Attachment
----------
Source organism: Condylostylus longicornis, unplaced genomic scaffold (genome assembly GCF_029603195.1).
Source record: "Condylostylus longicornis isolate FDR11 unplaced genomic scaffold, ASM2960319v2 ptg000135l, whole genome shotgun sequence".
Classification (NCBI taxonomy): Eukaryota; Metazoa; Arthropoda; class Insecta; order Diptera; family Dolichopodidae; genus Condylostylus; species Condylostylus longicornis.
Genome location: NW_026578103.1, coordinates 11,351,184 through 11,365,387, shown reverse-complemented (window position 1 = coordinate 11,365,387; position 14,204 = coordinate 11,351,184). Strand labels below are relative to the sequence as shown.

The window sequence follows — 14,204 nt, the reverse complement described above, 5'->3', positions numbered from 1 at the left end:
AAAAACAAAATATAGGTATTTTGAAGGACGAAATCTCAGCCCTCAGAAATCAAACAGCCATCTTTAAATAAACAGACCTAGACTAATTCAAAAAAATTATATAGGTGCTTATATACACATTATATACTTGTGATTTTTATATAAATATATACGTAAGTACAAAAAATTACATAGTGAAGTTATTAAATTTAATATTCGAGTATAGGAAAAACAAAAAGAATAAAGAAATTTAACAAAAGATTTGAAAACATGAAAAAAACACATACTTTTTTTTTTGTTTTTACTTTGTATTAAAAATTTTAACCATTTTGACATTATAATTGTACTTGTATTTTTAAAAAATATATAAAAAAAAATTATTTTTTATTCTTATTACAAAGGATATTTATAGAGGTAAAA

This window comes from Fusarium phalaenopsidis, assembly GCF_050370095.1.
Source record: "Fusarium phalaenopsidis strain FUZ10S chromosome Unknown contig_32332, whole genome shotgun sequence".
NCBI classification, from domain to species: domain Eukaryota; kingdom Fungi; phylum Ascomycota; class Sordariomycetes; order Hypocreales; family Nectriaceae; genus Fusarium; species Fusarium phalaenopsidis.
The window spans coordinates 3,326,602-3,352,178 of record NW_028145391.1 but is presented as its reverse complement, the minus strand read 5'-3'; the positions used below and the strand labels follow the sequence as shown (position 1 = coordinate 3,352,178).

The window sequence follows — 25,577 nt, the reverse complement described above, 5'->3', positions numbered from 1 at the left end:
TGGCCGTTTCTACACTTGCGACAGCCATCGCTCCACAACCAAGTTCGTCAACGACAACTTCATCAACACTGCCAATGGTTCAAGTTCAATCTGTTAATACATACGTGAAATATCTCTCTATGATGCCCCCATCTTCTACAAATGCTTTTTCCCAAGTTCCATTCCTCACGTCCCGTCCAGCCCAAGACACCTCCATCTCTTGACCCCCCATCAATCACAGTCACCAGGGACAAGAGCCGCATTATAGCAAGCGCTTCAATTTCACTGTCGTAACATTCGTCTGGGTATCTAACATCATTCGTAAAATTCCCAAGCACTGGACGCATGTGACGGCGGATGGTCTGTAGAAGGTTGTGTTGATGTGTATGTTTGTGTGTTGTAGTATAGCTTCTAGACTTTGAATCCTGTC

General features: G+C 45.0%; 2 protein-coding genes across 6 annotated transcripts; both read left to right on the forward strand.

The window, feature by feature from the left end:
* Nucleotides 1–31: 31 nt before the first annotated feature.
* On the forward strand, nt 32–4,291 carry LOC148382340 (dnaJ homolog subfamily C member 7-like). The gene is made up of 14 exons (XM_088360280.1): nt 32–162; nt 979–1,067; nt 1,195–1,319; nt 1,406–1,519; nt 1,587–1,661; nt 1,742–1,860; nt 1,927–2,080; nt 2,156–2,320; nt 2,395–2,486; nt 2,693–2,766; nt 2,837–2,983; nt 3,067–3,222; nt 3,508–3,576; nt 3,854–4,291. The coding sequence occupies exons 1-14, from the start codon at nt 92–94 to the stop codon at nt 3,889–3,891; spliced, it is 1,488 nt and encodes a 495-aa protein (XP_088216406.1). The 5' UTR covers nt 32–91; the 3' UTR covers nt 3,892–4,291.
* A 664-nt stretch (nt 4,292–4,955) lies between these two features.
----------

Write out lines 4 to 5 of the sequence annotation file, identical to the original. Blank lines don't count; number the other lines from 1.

Genome location: NW_026578103.1, coordinates 11,351,184 through 11,365,387, shown reverse-complemented (window position 1 = coordinate 11,365,387; position 14,204 = coordinate 11,351,184). Strand labels below are relative to the sequence as shown.

The window sequence follows — 14,204 nt, the reverse complement described above, 5'->3', positions numbered from 1 at the left end: